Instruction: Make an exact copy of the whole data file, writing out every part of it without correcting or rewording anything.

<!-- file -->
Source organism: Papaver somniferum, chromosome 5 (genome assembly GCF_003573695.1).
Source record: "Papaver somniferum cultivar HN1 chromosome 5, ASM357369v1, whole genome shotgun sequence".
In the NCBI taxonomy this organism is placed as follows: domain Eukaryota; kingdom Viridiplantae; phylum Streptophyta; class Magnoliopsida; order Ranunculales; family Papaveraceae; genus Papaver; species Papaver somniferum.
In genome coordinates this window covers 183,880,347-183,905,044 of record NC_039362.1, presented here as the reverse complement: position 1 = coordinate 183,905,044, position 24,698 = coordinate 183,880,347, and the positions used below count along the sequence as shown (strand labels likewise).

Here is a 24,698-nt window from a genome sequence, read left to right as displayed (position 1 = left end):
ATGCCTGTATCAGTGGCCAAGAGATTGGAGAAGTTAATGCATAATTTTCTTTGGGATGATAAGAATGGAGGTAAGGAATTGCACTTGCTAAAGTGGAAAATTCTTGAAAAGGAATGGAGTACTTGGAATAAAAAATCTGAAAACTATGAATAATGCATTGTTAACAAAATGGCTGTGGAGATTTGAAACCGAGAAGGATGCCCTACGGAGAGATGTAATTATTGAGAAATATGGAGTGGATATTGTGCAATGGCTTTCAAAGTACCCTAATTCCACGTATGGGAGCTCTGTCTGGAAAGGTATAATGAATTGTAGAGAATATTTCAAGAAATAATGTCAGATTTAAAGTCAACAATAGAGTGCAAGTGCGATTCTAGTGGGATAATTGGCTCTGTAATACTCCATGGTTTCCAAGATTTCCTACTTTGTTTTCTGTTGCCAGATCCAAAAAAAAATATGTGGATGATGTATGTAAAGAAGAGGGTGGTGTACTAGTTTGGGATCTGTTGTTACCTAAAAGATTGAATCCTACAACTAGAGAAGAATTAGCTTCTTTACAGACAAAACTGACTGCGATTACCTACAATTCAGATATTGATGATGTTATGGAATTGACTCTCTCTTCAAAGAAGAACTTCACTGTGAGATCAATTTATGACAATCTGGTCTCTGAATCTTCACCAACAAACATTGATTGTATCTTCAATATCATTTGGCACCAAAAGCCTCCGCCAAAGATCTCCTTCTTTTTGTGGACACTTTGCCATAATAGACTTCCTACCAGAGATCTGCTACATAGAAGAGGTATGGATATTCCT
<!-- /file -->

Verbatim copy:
Source organism: Papaver somniferum, chromosome 5 (genome assembly GCF_003573695.1).
Source record: "Papaver somniferum cultivar HN1 chromosome 5, ASM357369v1, whole genome shotgun sequence".
In the NCBI taxonomy this organism is placed as follows: domain Eukaryota; kingdom Viridiplantae; phylum Streptophyta; class Magnoliopsida; order Ranunculales; family Papaveraceae; genus Papaver; species Papaver somniferum.
In genome coordinates this window covers 183,880,347-183,905,044 of record NC_039362.1, presented here as the reverse complement: position 1 = coordinate 183,905,044, position 24,698 = coordinate 183,880,347, and the positions used below count along the sequence as shown (strand labels likewise).

Here is a 24,698-nt window from a genome sequence, read left to right as displayed (position 1 = left end):
ATGCCTGTATCAGTGGCCAAGAGATTGGAGAAGTTAATGCATAATTTTCTTTGGGATGATAAGAATGGAGGTAAGGAATTGCACTTGCTAAAGTGGAAAATTCTTGAAAAGGAATGGAGTACTTGGAATAAAAAATCTGAAAACTATGAATAATGCATTGTTAACAAAATGGCTGTGGAGATTTGAAACCGAGAAGGATGCCCTACGGAGAGATGTAATTATTGAGAAATATGGAGTGGATATTGTGCAATGGCTTTCAAAGTACCCTAATTCCACGTATGGGAGCTCTGTCTGGAAAGGTATAATGAATTGTAGAGAATATTTCAAGAAATAATGTCAGATTTAAAGTCAACAATAGAGTGCAAGTGCGATTCTAGTGGGATAATTGGCTCTGTAATACTCCATGGTTTCCAAGATTTCCTACTTTGTTTTCTGTTGCCAGATCCAAAAAAAAATATGTGGATGATGTATGTAAAGAAGAGGGTGGTGTACTAGTTTGGGATCTGTTGTTACCTAAAAGATTGAATCCTACAACTAGAGAAGAATTAGCTTCTTTACAGACAAAACTGACTGCGATTACCTACAATTCAGATATTGATGATGTTATGGAATTGACTCTCTCTTCAAAGAAGAACTTCACTGTGAGATCAATTTATGACAATCTGGTCTCTGAATCTTCACCAACAAACATTGATTGTATCTTCAATATCATTTGGCACCAAAAGCCTCCGCCAAAGATCTCCTTCTTTTTGTGGACACTTTGCCATAATAGACTTCCTACCAGAGATCTGCTACATAGAAGAGGTATGGATATTCCT